empire of Alexander or any of the successor Ellinistic
states of the Middle East. However, both
ancient Georgian kingdoms were greatly influenced by ancient Greek culture.
Greek was widely spoken in the cities especially in Colchis.
In Iberia, Greek influence
was less noticeable than in Colchis and the
Greek language was less important in favor of widely used Aramaeic.
the maps for the full-screen image
Between the early 2nd century, B.C.and the late 2nd century A.D., both
Colchis and Iberia together with the neighbor countries, become an arena of
long and devastating conflicts between major local powers Rome, Armenia and
short-lived Kingdom of Pontus.
In 189, B.C., rapidly growing Ancient Armenian kingdom
took over more than half of Iberia
conquering her southern and south-eastern provinces of Gogharena,
Taokhia and Genyokhiaas
well as some other territories. Between 120 and 63 BC, Armenia’s ally Mithridate VI Eupator of
Pontus, conquered all the Colchis and incorporated it into his kingdom
embracing almost all Asia Minor as well as eastern and northern Black Sea
From 187 to 70 B.C., the coalition of greater
Armenia and Pontus
was actively expanding at the expense of Rome
taking over its East Mediterranean
possessions. However, the success of anti-Roman alliance did not last long.
As a result of brilliant Roman campaigns of Pompeus and Lucullus from the west and Parthian invasion
from the south, Armenia
lost significant part of her conquests by 65 B.C. and in fact became
Roman-Parthian dependency. At the same time, the Kingdom
of Pontus was completely destroyed
by the Romans and all its territory including Colchis were incorporated into Roman Empire as her provinces.
The former Kingdom
of Colchis was re-organized by the
Romans into the province
ruled by Roman legati.
The King of dramatically shrinked
had to accept Roman protectorate.
The following 600 years of Georgian history were marked with
manipulation between Rome and Parthia (Iran) who were fighting long wars
against each other for the domination in the Middle East including Syria,
Mesopotamia, Armenia, Albania (territory of modern Azerbaijan) and Iberia.
Click on the map for the full
In the 2nd centuriy
A.D., Iberia strengthened
her position in the area especially during the reign of King Farsman II who achieved full independence from Rome and re-conquered some of the previously lost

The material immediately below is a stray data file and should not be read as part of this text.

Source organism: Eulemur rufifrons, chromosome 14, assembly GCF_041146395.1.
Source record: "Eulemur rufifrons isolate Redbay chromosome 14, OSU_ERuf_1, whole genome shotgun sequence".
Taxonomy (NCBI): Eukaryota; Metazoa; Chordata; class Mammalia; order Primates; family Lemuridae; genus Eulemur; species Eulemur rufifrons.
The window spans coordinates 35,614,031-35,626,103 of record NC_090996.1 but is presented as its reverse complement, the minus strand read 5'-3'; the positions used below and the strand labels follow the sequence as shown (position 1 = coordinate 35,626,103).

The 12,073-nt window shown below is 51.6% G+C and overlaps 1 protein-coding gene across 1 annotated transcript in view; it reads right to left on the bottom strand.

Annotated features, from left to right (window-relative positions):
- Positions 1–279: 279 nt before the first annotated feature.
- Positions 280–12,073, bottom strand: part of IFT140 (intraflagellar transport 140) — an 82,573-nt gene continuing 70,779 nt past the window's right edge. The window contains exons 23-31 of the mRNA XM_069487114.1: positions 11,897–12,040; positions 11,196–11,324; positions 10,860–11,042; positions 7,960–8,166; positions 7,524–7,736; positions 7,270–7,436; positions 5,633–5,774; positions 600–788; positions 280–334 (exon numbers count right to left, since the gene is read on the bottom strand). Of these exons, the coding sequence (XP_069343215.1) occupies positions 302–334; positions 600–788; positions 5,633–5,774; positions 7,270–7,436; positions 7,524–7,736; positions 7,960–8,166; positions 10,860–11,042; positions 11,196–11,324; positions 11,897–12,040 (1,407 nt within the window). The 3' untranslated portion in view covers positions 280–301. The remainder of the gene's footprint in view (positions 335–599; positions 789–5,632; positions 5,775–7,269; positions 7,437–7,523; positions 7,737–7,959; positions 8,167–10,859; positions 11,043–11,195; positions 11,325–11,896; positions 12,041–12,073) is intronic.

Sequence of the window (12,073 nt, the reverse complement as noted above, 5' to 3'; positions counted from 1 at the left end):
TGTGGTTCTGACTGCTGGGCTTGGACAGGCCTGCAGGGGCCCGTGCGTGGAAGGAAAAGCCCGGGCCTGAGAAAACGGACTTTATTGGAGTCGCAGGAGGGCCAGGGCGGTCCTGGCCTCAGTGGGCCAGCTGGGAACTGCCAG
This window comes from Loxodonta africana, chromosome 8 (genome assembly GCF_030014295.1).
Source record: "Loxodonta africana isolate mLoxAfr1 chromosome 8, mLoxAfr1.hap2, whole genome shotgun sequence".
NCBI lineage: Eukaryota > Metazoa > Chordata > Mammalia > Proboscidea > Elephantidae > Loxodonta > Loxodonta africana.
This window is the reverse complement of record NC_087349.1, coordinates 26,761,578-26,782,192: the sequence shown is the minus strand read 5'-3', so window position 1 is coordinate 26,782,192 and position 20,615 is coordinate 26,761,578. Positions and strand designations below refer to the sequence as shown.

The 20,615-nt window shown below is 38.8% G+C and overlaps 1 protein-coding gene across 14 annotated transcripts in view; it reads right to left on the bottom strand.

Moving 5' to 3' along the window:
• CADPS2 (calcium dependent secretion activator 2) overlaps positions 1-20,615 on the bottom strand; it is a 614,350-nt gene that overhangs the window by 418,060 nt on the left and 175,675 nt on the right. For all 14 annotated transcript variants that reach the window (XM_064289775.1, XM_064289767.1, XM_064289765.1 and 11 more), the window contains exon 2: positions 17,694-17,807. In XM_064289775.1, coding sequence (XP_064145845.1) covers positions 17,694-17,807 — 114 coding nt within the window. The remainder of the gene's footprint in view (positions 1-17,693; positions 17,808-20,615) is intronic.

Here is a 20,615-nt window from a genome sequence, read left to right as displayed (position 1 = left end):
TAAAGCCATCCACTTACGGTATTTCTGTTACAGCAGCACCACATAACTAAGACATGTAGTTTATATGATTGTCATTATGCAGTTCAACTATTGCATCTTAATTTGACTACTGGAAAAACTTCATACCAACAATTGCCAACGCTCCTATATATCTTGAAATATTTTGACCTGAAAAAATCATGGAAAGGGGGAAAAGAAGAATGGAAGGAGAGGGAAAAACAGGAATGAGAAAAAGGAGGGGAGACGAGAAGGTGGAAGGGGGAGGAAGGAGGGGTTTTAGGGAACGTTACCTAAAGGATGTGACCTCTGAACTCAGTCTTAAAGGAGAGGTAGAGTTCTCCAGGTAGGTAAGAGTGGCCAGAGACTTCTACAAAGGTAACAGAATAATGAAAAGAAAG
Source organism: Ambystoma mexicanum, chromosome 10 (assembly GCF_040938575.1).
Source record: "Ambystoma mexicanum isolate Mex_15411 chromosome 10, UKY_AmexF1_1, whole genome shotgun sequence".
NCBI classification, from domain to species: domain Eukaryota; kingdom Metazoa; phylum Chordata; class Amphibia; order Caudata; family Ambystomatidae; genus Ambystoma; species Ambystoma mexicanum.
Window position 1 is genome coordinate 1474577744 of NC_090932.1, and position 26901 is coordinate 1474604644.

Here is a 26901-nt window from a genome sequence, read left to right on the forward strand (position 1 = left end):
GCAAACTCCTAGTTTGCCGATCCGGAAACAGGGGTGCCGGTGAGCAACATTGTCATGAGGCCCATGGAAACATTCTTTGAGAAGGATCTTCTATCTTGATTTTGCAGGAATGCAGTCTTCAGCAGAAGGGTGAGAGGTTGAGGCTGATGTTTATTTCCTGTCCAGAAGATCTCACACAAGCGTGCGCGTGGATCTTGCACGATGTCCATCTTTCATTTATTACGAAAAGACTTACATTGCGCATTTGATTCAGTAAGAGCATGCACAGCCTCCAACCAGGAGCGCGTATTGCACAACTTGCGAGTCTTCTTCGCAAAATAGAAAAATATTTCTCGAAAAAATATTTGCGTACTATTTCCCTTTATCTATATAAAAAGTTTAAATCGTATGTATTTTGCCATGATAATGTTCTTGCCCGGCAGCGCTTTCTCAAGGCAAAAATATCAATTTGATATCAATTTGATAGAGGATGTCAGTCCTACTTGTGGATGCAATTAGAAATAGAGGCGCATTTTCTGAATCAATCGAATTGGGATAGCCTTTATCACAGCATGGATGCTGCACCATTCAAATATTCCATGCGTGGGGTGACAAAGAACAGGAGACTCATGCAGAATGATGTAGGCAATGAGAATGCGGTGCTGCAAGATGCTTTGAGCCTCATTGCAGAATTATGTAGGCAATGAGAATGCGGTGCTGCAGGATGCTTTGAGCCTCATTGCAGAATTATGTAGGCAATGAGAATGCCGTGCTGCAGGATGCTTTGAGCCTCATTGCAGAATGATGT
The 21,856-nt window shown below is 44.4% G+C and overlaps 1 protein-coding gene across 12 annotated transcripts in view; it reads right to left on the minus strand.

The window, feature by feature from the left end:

territories from declining Armenia.
In the early 3d century, Rome
had to give up Albania and
most of Armenia
to Sassanid Iran. The province of Lazicum was given certain
degree of autonomy that by the end of the century developed into full
independence and formation of a new Kingdom of Lazica-Egrisi
on the basis of smaller principalities of Zans, Svans, Apsyls and Sanyghs. That new West-Georgian state survived more than
250 years until in 562 it was absorbed by East Roman (Byzantine) Empire.
In the middle of the 4h century, both Lazica
adopted Christianity as their official religion.
During the 4th and mst
of the 5th centuries, Iberia (Kartlia)
was under total Iranian control. The Kingdom was abolished and the country
was ruled by the governors appointed by the Shahs. At the end of the 5th
century, Prince Vakhtang Gorghasali
orchestrated an anti-Iranian uprising and restored Iberian statehood
proclaiming himself the King. The armies of Vakhtang
launched several campaigns against both Iran
and Byzantine Empire. However his strife for
independence ended up in fiasco. After Vakhtang’s
death in 502 and short reign of his son Dachi
(502-514), Iberia was
re-incorporated into Iran
as its province. However this time Iberian nobility was granted the privilege
to elect the governors who in Georgian were called Erismtavari.
Since 575, Iberian nobility started electing governors (Erismtavari)
from the princely family of Bagrationi that later established the new Royal dynasty of
In the early 7th century, the Byzantine-Iranian
rivalry for the dominant role in the Middle East
was over due to the beginning of the Arab conquest of the region.